Greyhound Research: Let’s move on to the next question on architecture choices. The fact is that there is concern around vendor lock-ins. We’ve done a fair amount of advisory on OCI and witnessed a deep-rooted concern within the technology and the business teams. Also, there’s another parallel thought process – using best-of-breed software and a pearls-of-string approach, thanks to APIs, is the way forward. As a result, nobody ends up going end-to-end with one stack across global markets. Considering that, please talk to us about how you are working with your large customers. They probably will want to consider a different L&D, payroll, or lead management software simply because they don’t want to get locked into one Oracle stack.
Oracle:The single-stack story is not new. The world has talked about it for the last five or seven years. Last three or four years, particularly because, like Oracle, other players also became mature with their complete platform. So, if you typically look over the last four or five years, nobody had a complete stack when the products matured. And therefore, customers also were hesitant because you would not have the best of everything. That is changing dramatically. That is point number one.
Secondly, this whole piece concerns seamlessness, integration, and employee experience. While on the one side, many customers want the pearls-of-string design, and many others say we want one stack, even if that means we must change our process. So, I think the world is divided there. The third thing specifically, some of it also gets driven by the organization.
So far, our go-to-market also was kind of pillar driven. This year, we are also changing our go-to-market, whereby we will have people who will go and talk to the customers about the entire platform. For example, in my earlier org structure, one person would go to you as a customer and talk to you about HR, and the other one will talk about ERP. So even though we had a single product, we took it to the market as three different products. Now, we are changing that as well.
Lastly, I think COVID has taught us that there is a lot of robustness in the IT infrastructure, which is sustainable. It’d still be a couple of years before the world can decide on the best. We are in the transition phase, and I agree that part of the world is divided.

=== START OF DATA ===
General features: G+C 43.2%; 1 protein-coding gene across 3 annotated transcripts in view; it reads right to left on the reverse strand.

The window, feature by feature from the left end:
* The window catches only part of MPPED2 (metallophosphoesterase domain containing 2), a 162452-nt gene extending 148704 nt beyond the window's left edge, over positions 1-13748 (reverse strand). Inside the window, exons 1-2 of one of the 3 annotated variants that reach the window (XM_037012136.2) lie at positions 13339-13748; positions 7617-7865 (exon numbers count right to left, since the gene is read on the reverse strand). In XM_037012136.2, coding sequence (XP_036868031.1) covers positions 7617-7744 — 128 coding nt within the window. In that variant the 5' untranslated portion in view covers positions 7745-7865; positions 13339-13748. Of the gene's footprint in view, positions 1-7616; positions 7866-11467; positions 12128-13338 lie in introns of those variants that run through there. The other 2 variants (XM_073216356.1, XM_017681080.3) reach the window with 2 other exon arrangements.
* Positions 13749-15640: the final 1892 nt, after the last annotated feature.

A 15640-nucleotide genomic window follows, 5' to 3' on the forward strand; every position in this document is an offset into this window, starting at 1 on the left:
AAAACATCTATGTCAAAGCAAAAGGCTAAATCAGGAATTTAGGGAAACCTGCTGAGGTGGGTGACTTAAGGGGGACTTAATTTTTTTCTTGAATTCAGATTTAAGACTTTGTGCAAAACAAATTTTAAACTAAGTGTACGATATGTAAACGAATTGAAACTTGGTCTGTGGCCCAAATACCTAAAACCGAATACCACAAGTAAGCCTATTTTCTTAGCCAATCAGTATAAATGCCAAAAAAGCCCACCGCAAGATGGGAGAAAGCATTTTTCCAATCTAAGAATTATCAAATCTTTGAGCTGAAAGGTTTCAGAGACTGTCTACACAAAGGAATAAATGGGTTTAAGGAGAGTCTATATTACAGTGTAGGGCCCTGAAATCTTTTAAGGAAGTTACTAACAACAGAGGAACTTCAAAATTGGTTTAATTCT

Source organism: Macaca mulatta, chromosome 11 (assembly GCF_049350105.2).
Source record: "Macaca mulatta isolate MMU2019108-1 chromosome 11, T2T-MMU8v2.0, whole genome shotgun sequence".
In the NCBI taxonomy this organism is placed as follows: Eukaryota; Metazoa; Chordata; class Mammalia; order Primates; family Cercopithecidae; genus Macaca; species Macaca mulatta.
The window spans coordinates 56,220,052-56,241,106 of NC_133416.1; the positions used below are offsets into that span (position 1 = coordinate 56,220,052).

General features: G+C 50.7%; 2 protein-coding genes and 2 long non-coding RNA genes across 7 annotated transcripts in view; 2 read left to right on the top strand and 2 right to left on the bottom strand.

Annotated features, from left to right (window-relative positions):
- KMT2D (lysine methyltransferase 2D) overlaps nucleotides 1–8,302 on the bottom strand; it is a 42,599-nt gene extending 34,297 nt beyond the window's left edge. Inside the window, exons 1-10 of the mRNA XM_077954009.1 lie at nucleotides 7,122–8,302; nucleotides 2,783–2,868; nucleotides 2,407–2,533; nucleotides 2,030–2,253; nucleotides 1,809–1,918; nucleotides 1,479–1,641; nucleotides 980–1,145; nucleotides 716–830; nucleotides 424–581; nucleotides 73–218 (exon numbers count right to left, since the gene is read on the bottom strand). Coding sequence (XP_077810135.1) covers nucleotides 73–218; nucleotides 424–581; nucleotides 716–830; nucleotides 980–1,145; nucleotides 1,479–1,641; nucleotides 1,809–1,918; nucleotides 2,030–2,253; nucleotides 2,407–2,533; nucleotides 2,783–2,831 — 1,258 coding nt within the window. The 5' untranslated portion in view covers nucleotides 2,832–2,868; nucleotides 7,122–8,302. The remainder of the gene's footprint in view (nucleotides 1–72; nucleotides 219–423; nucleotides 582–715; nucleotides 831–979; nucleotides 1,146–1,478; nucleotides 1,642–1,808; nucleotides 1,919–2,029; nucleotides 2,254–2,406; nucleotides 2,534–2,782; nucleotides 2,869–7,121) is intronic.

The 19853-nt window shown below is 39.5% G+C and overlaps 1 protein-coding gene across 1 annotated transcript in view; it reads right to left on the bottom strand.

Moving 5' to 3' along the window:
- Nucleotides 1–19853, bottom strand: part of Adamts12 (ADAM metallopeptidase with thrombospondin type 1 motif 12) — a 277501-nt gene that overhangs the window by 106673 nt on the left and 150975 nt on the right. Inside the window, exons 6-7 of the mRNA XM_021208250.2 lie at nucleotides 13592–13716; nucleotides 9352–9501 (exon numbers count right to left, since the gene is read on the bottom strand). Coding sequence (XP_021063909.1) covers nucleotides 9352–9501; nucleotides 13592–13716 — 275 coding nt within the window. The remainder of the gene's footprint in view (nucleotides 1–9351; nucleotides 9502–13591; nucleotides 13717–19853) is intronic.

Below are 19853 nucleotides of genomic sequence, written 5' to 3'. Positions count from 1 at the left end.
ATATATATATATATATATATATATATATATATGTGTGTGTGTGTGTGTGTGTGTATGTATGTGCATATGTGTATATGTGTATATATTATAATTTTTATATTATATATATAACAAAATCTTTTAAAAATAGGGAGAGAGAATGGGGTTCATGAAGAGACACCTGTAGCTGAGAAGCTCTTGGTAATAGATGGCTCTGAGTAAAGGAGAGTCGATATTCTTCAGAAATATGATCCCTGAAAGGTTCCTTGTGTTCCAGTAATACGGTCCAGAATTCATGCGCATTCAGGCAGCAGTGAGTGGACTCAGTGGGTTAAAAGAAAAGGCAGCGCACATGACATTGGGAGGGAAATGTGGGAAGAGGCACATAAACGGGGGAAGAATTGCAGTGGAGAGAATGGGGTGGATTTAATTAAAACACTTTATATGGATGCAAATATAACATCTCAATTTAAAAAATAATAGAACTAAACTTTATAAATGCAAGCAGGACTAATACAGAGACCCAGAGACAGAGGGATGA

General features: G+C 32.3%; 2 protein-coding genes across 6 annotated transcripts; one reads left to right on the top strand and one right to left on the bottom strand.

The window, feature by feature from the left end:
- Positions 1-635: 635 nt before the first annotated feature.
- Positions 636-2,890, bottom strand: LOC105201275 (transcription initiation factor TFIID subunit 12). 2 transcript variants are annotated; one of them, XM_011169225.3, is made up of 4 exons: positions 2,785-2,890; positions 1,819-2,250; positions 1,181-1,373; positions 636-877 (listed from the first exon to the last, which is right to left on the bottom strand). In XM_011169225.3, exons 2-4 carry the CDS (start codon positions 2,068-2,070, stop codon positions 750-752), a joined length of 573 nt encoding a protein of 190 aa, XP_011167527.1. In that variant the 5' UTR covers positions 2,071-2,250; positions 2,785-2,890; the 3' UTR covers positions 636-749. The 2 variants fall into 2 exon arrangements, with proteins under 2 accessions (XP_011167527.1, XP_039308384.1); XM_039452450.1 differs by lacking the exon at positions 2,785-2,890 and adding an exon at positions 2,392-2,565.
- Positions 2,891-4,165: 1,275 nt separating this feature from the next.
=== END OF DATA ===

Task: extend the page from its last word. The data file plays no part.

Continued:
Greyhound Research: What’s also happening around us is that decision-makers are changing. How do you build relatability to these new breeds of buyers, who are a lot more hands-on, have a lot more technical depth, and have different demands that Oracle has traditionally not been asked to deliver on?
Oracle:The business asks, and the ability of a company like Oracle to be agile enough and rapidly respond to the business ask is key. And in the recent past, we have successfully delivered that. Part of it is because of how our whole product has been designed; agility is a fundamental tenet. For example, we recently signed up with the largest pizza company in the country, which wanted an application that could also cater to their emerging gig employee needs. We could understand the business requirement and bring an agile and robust product.
To your earlier point of stakeholders changing, yes, that’s true; therefore, our communication must change completely. I’ll give you an example. You talked about CDO and other positions. So, I think that is very true, and we must engage much more now, non-technically and from a domain-depth perspective. At the same time, we need to have two or three different versions of the engagement conversation. How will you ensure that the CISO is convinced about you? Whether it is a CMO, CFO, or CHRO, all are very hands-on in these decisions. So, it’s much more challenging for us. The cycles are more complex.
Greyhound Research: While leaders like yourself can talk digital and outcomes exceptionally well, the moment we start going minus one, the cracks in the wall are obvious. Not all sales folks can carry that lingo. So how do you make digital outcomes a culture? Also, how do you build them to discuss HCM or human capital outcomes?